Strategies to mitigate climate change in a sustainable development framework
Author –(1)Prof.Maneesh Soni (Asst.Professor - renaissance college of commerce an management) & (2) Prof. Shraddha mishra (lecturer –Commerce-renaissance college of commerce and management)
Strategies that mitigate climate change resulting from increasing concentration of greenhouse gas emissions while promoting sustainable and equitable development are needed to be taken rapidly and immediately by countries world-wide. Choice of strategies that are sensitive to regional and national needs is a major challenge because of diversities in responsibility and obligations and developmental needs in the world. However, large number of tools and techniques available which can assist countries and regions to determine such strategies. They will need to be continuously adapted so as to overcome the numerous barriers and threats that remain in implementing actions to mitigate for climate change. To ensure sustainable development for the vast majority in the world, local management of resources is crucial. Grim descriptions of the long‐term consequences of climate change have given the impression that the climate impacts from greenhouse gases threaten long-term economic growth. However, the impact of climate change on the global economy is likely to be quite small over the next 50 years. Severe impacts even by the end of the century are unlikely. The greatest threat that climate change poses to long‐term economic growth is from potentially excessive near‐term mitigation efforts.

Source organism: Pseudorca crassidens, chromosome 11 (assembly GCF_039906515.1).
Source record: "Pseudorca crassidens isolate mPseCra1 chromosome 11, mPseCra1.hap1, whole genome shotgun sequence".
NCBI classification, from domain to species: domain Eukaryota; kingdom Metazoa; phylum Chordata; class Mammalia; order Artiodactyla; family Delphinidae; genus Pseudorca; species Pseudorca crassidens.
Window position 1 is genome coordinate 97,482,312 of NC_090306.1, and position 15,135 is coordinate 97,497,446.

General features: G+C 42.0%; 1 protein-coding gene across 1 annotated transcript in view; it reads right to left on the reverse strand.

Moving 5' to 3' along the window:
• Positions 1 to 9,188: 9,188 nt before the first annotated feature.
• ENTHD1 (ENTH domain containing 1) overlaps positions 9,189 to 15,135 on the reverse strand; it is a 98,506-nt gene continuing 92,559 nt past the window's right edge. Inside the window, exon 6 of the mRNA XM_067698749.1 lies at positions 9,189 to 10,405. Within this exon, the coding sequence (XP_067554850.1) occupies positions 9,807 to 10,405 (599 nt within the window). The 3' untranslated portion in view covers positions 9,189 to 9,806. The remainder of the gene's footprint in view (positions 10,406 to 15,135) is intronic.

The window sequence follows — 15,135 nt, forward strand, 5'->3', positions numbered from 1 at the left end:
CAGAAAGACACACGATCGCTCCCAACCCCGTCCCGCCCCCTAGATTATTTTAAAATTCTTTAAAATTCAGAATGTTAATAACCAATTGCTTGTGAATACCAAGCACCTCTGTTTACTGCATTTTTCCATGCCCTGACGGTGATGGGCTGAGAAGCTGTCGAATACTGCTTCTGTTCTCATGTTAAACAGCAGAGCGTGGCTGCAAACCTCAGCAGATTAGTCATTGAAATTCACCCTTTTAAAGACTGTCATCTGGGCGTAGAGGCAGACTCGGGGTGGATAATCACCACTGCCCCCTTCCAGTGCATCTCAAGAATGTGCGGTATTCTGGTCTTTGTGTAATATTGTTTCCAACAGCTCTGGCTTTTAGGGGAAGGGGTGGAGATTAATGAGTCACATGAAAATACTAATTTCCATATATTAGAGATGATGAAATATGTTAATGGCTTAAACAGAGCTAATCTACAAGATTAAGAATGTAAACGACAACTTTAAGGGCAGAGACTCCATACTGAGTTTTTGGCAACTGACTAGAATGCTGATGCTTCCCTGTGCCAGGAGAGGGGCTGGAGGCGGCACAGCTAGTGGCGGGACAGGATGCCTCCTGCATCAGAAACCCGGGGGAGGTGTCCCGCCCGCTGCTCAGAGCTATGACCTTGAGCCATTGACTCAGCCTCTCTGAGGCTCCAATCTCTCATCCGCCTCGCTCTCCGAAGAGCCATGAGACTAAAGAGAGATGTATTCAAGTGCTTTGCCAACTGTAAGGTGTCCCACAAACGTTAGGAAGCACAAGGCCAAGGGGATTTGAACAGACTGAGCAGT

1. Introduction - The consensus among scientists world-wide that global climate instability may occur if the current rate of greenhouse gas (GHG) emissions is not reduced is strong enough for taken national and international actions. This view has been confirmed by United Nations Intergovernmental Panel on Climate Change (IPCC,1992,2008,2009), and they have called for rapid and immediate actions. Continued GHG emissions on its current accumulated stock so increasing the concentration will result in warming of the earth leading to unprecedented rise in global temperatures. Despite the extent of this warming, its local, regional and global impacts are uncertain, the rapid actions called for by IPCC must be adhered to. These uncertainties which are mainly due to limited knowledge of the earth's absorptive capacity for GHG and the extent of possible feedbacks to the atmosphere are not enough to support in-action. Likely impacts of global warming such as sea level rise, changes in storm activity, in vegetation distribution and in agronomic conditions can be dangerous to human existence and trans-boundary in nature. The lifetime of GHG is very long, 50-200 years, hence this problem can persist for very long periods. All the more reason for actions to stabilize GHG emissions.
Identification and selection of actions to mitigate GHG emissions will be a great challenge because these emissions are strongly tied to human activities that support life systems. However, these activities cover a wide range, from ones crucial to human well-being to those leading to affluence and over-consumption. This broad activity range provides opportunity to search for possible replacement of high emission intensive activities with less emission intensive ones and even provide room for innovation. Undertaking the necessary analysis and making optimal choices of actions will require carefully thought out strategies from countries and regions world-wide. These strategies will need to be technically feasible and cost-effective, while they promote sustained and equitable development and be sensitive to the different regional and national needs. Developing national actions to solve the climate problem will be difficult because the likely impact of the problem is global and no one country or group of countries can provide its remedy. The cooperation of countries and...